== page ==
Why is pain a thing?
Pain is our bodies’ way of saying something’s wrong. Think the Genie in Disney’s Aladdin when he’s rescuing Aladdin from the bottom of the sea—Genie transforms into a submarine, blaring his sirens as he rushes the wannabe prince up to the surface. AROOOOOGA!!!
When something irritates the nerve endings (this input occurs through physical or chemical means), that information is transmitted to the brain via nerves. The brain then processes this information and decides what to do with it, sending an output reaction to the body via different pathways along the nerves. The whole cycle is the brain-body loop and is our way of adapting to our environment.
The body is designed to feel pain as a response to danger and is therefore essential to our survival. This is why diseases or injuries that damage the sensory nerves (the initial receptors of stimuli) are so dangerous. If you’re unable to perceive, for example, that you stepped on a broken piece of glass and the resultant wound becomes infected (which you probably wouldn’t notice because you didn’t feel anything different), there’s a good chance that this wound could become gangrenous and amputation of the foot or leg could occur. In an even more extreme case, systemic infection (sepsis) could occur, potentially resulting in death. All because the body wasn’t telling you there was something wrong via the normal neurologic brain-body loop.
It’s obviously not just when you stub your toe or touch a hot stove that leads to that pain response—it’s things like when you were bent over all weekend gardening and now your back is killing you. Or if you’ve been looking down at your cell phone for too long and now you “have a crick in your neck.” Your body’s saying, “Hey! I’m hurting because that wasn’t nice!” In these cases, the nerves are most likely to be irritated by improper motion and dysfunction of the joints and nerves in the spine. Irritated nerve endings = pain response.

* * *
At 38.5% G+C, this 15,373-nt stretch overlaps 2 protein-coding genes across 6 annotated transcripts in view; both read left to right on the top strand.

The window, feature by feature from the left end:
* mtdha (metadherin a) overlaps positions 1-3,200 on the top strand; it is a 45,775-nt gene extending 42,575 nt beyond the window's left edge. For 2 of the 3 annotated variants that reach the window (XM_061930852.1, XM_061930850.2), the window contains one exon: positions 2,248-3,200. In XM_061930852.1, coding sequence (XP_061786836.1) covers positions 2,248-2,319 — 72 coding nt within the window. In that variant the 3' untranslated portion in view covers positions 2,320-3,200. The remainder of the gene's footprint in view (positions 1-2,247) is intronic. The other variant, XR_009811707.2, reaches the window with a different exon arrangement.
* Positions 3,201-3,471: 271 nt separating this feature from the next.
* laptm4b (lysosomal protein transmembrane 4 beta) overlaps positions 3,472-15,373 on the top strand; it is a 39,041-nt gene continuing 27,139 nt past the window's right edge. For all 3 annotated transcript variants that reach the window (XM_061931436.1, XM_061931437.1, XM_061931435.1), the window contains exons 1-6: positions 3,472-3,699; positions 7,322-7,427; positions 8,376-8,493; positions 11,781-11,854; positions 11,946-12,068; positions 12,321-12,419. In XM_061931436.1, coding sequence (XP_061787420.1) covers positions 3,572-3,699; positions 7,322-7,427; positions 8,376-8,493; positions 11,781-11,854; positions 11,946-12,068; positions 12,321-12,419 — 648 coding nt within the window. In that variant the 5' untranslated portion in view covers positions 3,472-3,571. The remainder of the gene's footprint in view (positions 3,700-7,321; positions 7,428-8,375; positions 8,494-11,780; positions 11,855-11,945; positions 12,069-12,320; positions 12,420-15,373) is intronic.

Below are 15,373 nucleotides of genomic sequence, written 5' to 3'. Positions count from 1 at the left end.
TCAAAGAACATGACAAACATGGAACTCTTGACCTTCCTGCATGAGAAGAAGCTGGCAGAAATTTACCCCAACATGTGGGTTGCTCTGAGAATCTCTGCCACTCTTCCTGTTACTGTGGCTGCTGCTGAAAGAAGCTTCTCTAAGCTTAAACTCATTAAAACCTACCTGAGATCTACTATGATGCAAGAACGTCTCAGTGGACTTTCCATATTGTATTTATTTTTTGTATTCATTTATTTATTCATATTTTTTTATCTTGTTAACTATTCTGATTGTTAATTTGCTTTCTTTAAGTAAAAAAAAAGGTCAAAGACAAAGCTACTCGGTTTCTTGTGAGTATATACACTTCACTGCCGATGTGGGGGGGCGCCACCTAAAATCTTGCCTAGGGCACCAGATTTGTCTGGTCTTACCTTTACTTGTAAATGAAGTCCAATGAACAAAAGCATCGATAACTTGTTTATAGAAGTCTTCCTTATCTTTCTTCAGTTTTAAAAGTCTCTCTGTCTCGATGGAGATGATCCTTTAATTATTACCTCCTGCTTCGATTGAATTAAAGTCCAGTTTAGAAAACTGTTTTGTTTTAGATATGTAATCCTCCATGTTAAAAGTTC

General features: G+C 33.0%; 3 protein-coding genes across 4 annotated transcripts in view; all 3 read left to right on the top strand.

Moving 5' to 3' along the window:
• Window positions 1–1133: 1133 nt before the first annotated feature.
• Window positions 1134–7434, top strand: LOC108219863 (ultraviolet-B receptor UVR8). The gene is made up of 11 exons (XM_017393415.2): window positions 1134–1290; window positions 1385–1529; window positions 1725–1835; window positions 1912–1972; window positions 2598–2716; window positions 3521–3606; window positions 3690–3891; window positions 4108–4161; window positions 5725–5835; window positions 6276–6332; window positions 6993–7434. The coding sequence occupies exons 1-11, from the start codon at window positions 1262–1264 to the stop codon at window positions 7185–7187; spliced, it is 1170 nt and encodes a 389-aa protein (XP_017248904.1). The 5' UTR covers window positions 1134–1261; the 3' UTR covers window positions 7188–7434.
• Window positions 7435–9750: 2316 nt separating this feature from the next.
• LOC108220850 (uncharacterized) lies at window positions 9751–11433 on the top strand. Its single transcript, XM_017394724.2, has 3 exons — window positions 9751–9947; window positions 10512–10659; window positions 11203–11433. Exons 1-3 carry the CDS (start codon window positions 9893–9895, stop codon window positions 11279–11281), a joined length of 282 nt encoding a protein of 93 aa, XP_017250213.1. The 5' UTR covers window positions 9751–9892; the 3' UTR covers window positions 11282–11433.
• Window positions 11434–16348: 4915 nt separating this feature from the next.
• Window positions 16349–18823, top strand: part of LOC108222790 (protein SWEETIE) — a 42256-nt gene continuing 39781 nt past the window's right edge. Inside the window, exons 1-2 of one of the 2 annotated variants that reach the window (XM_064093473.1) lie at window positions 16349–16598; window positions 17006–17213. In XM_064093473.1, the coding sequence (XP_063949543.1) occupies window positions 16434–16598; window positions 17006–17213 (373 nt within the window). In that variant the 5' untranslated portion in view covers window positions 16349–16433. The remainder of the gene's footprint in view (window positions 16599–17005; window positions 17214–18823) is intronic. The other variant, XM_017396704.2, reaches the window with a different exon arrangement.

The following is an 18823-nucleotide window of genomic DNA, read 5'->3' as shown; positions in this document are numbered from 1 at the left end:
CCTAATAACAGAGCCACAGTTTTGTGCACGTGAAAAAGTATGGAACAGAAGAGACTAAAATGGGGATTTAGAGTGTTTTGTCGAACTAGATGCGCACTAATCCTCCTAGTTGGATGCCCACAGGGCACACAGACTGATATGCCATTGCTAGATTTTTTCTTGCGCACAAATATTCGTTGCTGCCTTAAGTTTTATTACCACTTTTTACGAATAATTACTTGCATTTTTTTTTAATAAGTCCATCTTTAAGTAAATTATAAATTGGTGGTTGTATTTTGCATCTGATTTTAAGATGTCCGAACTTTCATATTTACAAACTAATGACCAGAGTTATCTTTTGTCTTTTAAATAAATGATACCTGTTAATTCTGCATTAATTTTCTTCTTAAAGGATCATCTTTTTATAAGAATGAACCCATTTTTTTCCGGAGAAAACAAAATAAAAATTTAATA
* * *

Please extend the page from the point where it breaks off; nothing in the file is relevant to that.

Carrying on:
So what if it keeps happening or the pain just isn’t going away? Your body’s saying “I DON’T LIKE THIS!” because there’s an underlying issue that keeps irritating the nerves and is constantly sending signals to your brain that something’s wrong so that you DO something about it to correct the situation.
Chiropractic aims to correct or change these neurologic responses by treating the cause of the irritation. Mobilizing the correct joints that are adding to the nerve irritation can help to decrease nervous system interference by increasing nervous system optimization and therefore decrease your pain symptoms. It’s more than just that, though. As chiropractors, we want to ensure that your body is running at its full and optimal capacity. This means identifying problem areas BEFORE they start causing you pain, discomfort, or decreased functionality. We accomplish this through a detailed health history, range of motion testing, orthopedic testing, postural examination, palpation, and neurological testing.
The next time your body goes all “Danger, Will Robinson!” it’s a good idea to tune in and try to understand exactly what’s going on and what your body’s trying to tell you. If there’s not an easy or obvious solution, or you’re not getting results from traditional routes, give me, Dr. Maggie, a call at The Chiropractic Center of Marietta (770)422-9288 and I’ll help you solve the puzzle.
Moskowitz, Michael; Golden, Marla. “Brain-Body Loop.” Neuroplastix. 2015. http://www.neuroplastix.com/styled-2/page139/styled-40/brainbodyloop.html.
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